I will give you an example of a Nouthetic counseling experience I had at another church (a sister church of GCC after I left. The pastors went to the Master’s Seminary and are 100% in alignment with GCC). I think this reflects GCC as well overall. You can judge for yourself.
I was having great struggles after my mom died. I was not sleeping, had intense anxiety, and felt total despair. In my first counseling meeting (it was VERY hard for me to expose myself, but I was desperate) I shared that I didn’t feel like I was going to make it. In other words, I hinted at suicide. This was ignored. The counselor didn’t even pick this up in our conversation. He was formally an attorney and in my judgment, not qualified to counsel just because he was very smart. In fact, seminary does not train one to counsel well. The standards in the secular world dictate you need thousands of hours of supervised training. Obtaining good grades in bible classes, studying the original languages and apologetics does not make one qualified to counsel! This is a HUGE problem in the church as I see it. No wonder people like myself then go to the “mental health professional” while the church attacks psychology. Really? The Nouthetic model allows for the biblically trained to counsel and feel they are competent.
The conclusion of my counseling was to read a 400 page book by a church father and to summarize each chapter every week together. I did this, and the counseling pastor forgot. In fact, he even forgot our next appointment. He apologized later, but by this time trust was broken and I declined to meet. There was no awareness of topics like addiction, guilt, and the holy grail of emotions, shame! If there was, it was intellectual understanding. Forget about OCD, bipolar, and the like—this is all a sin problem and nothing more!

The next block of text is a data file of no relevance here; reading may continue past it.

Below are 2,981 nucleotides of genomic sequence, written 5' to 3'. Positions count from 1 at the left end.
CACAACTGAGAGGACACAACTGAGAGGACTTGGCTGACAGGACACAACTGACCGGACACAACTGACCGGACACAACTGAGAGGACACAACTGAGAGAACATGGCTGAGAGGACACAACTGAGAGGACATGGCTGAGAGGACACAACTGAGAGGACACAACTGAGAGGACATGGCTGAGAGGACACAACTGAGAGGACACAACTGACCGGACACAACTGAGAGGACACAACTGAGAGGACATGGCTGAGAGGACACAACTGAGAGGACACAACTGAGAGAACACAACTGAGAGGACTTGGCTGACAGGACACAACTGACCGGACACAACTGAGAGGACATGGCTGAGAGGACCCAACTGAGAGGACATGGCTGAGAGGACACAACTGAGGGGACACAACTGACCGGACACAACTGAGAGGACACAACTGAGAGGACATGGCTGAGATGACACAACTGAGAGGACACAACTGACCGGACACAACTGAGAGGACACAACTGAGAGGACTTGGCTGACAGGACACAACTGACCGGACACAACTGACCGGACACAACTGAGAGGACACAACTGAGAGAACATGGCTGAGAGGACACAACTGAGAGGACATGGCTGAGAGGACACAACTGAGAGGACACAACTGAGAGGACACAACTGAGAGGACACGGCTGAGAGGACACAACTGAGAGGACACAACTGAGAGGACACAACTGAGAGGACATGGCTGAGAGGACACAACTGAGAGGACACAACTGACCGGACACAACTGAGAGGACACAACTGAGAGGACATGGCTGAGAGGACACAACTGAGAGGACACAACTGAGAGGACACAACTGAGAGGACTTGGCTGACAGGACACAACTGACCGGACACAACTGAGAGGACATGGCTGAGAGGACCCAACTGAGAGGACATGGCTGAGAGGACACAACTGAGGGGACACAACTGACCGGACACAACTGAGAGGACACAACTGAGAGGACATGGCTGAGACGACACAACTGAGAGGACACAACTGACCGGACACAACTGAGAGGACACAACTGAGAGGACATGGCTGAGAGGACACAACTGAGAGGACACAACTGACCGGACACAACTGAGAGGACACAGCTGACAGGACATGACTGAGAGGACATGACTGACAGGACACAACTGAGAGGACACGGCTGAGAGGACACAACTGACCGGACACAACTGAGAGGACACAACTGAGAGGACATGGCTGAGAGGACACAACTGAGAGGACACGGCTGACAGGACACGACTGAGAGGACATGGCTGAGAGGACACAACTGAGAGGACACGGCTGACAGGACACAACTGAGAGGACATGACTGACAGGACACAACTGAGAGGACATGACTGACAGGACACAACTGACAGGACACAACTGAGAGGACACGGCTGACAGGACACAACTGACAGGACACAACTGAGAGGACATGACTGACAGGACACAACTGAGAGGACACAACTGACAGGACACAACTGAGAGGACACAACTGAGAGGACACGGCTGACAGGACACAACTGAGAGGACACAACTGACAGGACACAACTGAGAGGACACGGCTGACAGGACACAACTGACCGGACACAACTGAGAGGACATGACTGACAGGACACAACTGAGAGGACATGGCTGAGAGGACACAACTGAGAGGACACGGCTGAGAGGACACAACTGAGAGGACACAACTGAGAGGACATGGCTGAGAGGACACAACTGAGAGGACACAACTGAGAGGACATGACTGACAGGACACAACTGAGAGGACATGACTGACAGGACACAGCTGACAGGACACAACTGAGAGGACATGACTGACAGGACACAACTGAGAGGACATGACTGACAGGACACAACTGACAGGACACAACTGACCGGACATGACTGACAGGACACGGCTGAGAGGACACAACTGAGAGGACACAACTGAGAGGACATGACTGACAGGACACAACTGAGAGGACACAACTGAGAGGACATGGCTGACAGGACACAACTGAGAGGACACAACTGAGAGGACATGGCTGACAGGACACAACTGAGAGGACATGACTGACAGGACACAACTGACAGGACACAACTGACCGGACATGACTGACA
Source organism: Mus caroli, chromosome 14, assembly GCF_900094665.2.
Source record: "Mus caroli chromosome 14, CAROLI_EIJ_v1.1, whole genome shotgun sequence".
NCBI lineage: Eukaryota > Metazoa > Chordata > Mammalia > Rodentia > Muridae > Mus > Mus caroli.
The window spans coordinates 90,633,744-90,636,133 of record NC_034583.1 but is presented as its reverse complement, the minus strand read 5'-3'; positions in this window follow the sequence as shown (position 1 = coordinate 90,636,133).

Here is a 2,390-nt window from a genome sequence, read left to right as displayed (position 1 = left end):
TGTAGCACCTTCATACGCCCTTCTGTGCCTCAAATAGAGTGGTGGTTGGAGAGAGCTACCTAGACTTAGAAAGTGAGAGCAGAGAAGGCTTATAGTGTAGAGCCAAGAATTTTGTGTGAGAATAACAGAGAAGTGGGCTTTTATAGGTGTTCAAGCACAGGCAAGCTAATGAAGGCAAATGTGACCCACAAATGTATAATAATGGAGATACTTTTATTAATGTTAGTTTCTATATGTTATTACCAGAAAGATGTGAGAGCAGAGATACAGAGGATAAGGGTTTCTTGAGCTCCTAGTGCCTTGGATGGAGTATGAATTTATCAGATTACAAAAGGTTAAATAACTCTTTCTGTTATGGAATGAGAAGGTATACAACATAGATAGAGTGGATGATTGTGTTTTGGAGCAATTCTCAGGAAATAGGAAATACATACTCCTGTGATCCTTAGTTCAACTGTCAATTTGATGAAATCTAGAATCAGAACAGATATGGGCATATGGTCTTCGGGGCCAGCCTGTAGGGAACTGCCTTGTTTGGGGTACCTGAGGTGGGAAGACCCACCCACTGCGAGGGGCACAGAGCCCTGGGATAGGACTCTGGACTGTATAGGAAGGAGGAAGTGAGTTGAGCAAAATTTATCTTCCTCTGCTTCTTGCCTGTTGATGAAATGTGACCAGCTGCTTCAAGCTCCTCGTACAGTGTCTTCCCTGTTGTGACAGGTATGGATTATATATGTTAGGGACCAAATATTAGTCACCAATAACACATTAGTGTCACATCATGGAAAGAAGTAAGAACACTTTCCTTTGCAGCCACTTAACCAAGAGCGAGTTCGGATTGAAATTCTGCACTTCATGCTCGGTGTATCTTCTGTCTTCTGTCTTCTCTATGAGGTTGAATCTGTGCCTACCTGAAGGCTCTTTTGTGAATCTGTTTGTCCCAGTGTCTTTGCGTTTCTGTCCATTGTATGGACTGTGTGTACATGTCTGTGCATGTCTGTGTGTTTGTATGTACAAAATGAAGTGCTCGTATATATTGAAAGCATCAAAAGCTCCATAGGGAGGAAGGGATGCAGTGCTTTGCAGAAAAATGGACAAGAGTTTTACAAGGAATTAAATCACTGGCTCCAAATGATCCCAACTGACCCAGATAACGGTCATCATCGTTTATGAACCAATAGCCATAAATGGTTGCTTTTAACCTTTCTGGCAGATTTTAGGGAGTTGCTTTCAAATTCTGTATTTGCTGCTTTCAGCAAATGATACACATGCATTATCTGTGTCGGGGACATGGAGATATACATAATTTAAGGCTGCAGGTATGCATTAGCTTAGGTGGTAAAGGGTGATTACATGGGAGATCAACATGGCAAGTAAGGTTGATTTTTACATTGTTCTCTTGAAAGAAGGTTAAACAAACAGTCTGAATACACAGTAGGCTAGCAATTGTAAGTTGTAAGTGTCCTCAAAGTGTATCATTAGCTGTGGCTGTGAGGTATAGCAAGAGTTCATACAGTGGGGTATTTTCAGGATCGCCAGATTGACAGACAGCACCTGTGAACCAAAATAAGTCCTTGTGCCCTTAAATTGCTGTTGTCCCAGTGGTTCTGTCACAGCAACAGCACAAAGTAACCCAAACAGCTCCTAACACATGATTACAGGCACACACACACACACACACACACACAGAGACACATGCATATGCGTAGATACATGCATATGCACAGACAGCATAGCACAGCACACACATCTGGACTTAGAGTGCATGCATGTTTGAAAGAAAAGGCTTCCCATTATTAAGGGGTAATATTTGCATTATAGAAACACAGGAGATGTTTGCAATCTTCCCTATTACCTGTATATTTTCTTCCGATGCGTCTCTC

Now there is truth to this which is why it is so hard to confront. In fact, if I was to be really honest, I would say, “You can’t impart what you don’t possess” meaning how can you move into the life of another when you have not dealt with your own issues? I believe this is the first step of humility.
I might be too sensitive here, but guess whose kid in church paid the least amount of attention? I got this feeling I have had in other churches—the pastors’ kid has to go to church, is so used to this world, they detach and shut off. So in the pulpit we have very high end (almost idealistic preaching) but in reality, we see very normal people dealing with the same hurts, habits, and hang-ups of others, but, with little to no vulnerability. Thus, things are overlooked or swept under the carpet. There is a Pharisaical feel at this point and again I ask, "How do you measure spiritual maturity?" I believe the answer is found in relationships and relational styles. When there is a strong defensive posture than someone is hiding something and we are only as sick as our secrets!